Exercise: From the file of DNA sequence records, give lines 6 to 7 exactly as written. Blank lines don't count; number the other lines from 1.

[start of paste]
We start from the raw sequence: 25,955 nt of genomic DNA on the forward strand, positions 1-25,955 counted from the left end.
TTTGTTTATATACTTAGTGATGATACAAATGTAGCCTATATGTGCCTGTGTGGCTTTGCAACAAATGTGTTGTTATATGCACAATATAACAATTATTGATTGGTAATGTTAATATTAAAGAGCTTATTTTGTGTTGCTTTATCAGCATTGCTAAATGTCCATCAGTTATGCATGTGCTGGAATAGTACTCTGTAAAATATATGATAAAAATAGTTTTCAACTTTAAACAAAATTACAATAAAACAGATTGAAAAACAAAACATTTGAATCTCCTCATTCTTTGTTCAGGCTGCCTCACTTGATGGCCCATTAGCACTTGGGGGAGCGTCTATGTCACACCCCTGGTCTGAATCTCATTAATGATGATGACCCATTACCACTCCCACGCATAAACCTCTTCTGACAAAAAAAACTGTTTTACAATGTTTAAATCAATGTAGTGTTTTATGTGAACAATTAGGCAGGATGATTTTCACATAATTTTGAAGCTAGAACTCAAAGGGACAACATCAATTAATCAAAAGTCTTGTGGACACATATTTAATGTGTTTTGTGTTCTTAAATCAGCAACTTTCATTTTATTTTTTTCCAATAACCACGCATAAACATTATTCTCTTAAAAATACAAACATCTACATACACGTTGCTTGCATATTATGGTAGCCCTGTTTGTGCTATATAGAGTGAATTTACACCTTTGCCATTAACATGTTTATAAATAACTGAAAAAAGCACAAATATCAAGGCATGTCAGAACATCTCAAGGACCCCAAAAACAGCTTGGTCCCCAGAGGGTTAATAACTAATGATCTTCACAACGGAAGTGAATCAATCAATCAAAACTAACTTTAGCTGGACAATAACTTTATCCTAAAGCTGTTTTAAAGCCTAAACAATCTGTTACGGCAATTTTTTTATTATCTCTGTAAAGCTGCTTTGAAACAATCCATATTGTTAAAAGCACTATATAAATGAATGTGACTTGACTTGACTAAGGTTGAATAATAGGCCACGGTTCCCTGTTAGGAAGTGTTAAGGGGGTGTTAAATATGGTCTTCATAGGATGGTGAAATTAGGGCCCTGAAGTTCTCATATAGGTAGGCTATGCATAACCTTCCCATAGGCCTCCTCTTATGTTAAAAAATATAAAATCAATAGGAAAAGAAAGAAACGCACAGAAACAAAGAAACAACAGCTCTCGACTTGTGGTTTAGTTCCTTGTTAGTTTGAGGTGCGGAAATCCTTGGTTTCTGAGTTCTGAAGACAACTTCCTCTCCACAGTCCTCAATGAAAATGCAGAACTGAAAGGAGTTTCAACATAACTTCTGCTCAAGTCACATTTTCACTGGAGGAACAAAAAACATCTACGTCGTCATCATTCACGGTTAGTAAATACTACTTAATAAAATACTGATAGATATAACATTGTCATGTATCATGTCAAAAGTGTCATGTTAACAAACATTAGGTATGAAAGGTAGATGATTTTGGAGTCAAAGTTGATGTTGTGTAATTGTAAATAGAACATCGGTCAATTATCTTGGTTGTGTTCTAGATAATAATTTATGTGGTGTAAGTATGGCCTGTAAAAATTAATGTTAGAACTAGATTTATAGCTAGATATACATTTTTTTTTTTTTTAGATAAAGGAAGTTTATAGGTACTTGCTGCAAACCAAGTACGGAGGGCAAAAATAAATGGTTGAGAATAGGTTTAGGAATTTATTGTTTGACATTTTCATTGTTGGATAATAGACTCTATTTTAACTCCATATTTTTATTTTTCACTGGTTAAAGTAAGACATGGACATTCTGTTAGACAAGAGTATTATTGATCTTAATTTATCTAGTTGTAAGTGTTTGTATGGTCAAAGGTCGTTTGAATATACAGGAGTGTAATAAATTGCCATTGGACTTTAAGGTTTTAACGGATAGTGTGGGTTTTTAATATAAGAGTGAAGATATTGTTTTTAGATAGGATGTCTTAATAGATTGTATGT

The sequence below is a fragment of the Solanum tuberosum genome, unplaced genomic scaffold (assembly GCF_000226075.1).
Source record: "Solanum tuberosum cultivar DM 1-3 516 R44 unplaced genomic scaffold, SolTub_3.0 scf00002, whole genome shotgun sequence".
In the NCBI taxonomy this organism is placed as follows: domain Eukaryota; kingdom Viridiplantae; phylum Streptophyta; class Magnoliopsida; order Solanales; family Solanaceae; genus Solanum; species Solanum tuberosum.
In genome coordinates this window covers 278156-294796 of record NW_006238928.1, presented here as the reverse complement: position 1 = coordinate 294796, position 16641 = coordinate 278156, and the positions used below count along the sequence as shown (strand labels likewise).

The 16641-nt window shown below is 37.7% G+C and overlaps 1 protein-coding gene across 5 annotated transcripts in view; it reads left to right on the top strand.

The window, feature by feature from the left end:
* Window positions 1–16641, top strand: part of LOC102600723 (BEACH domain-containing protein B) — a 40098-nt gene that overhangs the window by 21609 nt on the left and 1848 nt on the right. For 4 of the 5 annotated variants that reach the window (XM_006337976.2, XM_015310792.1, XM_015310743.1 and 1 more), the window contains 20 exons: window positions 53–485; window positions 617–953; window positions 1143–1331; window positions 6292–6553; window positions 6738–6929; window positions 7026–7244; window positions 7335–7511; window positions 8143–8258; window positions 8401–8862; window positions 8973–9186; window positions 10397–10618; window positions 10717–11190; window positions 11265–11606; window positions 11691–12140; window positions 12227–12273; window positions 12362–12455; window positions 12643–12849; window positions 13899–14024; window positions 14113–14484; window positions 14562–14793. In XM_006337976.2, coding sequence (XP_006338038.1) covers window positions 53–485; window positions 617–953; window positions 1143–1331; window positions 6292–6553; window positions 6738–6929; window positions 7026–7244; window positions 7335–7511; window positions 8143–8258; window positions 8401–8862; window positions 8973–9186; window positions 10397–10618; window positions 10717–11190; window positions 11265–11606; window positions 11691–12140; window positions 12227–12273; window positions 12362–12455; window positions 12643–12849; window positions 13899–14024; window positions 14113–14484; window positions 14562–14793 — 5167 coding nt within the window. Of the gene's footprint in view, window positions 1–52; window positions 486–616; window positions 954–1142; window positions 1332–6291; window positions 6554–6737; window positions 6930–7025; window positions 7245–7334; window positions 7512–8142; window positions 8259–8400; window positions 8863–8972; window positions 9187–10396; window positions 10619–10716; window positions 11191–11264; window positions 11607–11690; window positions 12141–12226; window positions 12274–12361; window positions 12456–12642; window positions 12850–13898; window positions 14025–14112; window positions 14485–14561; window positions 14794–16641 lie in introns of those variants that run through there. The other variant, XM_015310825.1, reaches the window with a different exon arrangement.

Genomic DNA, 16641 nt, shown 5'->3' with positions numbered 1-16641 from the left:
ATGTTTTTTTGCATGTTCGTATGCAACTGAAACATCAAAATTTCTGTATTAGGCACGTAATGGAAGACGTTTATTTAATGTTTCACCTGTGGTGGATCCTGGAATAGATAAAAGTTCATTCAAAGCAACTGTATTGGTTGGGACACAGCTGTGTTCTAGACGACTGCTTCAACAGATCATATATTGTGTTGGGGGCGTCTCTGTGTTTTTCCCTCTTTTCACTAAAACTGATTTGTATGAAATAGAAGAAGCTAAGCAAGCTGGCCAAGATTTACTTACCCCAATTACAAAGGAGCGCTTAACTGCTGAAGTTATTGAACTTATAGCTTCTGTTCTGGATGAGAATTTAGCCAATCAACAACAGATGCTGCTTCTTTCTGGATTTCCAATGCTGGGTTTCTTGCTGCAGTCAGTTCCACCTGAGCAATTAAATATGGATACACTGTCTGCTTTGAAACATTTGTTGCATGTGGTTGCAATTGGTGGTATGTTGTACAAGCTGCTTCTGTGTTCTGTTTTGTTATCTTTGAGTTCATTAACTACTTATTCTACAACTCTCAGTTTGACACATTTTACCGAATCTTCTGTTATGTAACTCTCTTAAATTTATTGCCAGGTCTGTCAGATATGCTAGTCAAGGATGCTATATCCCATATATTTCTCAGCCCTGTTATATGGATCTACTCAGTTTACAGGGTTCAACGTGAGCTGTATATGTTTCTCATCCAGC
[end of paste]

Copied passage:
In genome coordinates this window covers 278156-294796 of record NW_006238928.1, presented here as the reverse complement: position 1 = coordinate 294796, position 16641 = coordinate 278156, and the positions used below count along the sequence as shown (strand labels likewise).

The 16641-nt window shown below is 37.7% G+C and overlaps 1 protein-coding gene across 5 annotated transcripts in view; it reads left to right on the top strand.